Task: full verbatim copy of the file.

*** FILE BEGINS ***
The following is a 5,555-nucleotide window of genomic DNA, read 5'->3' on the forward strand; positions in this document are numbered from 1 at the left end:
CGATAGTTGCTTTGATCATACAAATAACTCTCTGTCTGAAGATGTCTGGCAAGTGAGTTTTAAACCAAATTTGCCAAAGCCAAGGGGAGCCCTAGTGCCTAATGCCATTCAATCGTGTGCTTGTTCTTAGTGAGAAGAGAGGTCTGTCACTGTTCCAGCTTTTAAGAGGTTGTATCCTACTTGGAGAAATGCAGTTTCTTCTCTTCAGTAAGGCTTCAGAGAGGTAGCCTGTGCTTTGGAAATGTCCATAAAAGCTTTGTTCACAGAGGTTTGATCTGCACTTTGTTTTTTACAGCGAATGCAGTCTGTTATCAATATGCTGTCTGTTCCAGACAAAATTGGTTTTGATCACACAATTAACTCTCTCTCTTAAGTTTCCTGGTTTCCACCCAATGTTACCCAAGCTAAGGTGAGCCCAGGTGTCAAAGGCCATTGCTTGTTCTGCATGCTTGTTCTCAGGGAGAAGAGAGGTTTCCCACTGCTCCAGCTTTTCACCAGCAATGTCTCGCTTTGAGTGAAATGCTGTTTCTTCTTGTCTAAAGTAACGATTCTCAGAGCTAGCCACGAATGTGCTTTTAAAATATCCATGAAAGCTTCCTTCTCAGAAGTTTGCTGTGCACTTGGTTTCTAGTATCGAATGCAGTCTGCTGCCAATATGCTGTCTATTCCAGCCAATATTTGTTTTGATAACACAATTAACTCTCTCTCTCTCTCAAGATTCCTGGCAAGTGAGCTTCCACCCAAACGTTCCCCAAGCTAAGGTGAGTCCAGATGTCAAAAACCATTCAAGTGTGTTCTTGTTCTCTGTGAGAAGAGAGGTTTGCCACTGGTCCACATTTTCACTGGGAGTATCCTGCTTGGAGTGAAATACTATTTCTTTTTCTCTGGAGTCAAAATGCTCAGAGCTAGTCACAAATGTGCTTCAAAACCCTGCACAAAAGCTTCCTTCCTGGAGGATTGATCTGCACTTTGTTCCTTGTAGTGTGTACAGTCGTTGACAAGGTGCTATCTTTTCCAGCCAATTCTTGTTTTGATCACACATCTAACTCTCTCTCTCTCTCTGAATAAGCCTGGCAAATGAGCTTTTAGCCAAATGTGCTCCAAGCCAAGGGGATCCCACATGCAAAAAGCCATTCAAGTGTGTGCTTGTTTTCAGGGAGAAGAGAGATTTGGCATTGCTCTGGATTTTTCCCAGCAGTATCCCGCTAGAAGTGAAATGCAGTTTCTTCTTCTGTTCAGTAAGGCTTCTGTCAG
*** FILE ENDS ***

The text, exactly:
The following is a 5,555-nucleotide window of genomic DNA, read 5'->3' on the forward strand; positions in this document are numbered from 1 at the left end:
CGATAGTTGCTTTGATCATACAAATAACTCTCTGTCTGAAGATGTCTGGCAAGTGAGTTTTAAACCAAATTTGCCAAAGCCAAGGGGAGCCCTAGTGCCTAATGCCATTCAATCGTGTGCTTGTTCTTAGTGAGAAGAGAGGTCTGTCACTGTTCCAGCTTTTAAGAGGTTGTATCCTACTTGGAGAAATGCAGTTTCTTCTCTTCAGTAAGGCTTCAGAGAGGTAGCCTGTGCTTTGGAAATGTCCATAAAAGCTTTGTTCACAGAGGTTTGATCTGCACTTTGTTTTTTACAGCGAATGCAGTCTGTTATCAATATGCTGTCTGTTCCAGACAAAATTGGTTTTGATCACACAATTAACTCTCTCTCTTAAGTTTCCTGGTTTCCACCCAATGTTACCCAAGCTAAGGTGAGCCCAGGTGTCAAAGGCCATTGCTTGTTCTGCATGCTTGTTCTCAGGGAGAAGAGAGGTTTCCCACTGCTCCAGCTTTTCACCAGCAATGTCTCGCTTTGAGTGAAATGCTGTTTCTTCTTGTCTAAAGTAACGATTCTCAGAGCTAGCCACGAATGTGCTTTTAAAATATCCATGAAAGCTTCCTTCTCAGAAGTTTGCTGTGCACTTGGTTTCTAGTATCGAATGCAGTCTGCTGCCAATATGCTGTCTATTCCAGCCAATATTTGTTTTGATAACACAATTAACTCTCTCTCTCTCTCAAGATTCCTGGCAAGTGAGCTTCCACCCAAACGTTCCCCAAGCTAAGGTGAGTCCAGATGTCAAAAACCATTCAAGTGTGTTCTTGTTCTCTGTGAGAAGAGAGGTTTGCCACTGGTCCACATTTTCACTGGGAGTATCCTGCTTGGAGTGAAATACTATTTCTTTTTCTCTGGAGTCAAAATGCTCAGAGCTAGTCACAAATGTGCTTCAAAACCCTGCACAAAAGCTTCCTTCCTGGAGGATTGATCTGCACTTTGTTCCTTGTAGTGTGTACAGTCGTTGACAAGGTGCTATCTTTTCCAGCCAATTCTTGTTTTGATCACACATCTAACTCTCTCTCTCTCTCTGAATAAGCCTGGCAAATGAGCTTTTAGCCAAATGTGCTCCAAGCCAAGGGGATCCCACATGCAAAAAGCCATTCAAGTGTGTGCTTGTTTTCAGGGAGAAGAGAGATTTGGCATTGCTCTGGATTTTTCCCAGCAGTATCCCGCTAGAAGTGAAATGCAGTTTCTTCTTCTGTTCAGTAAGGCTTCTGTCAG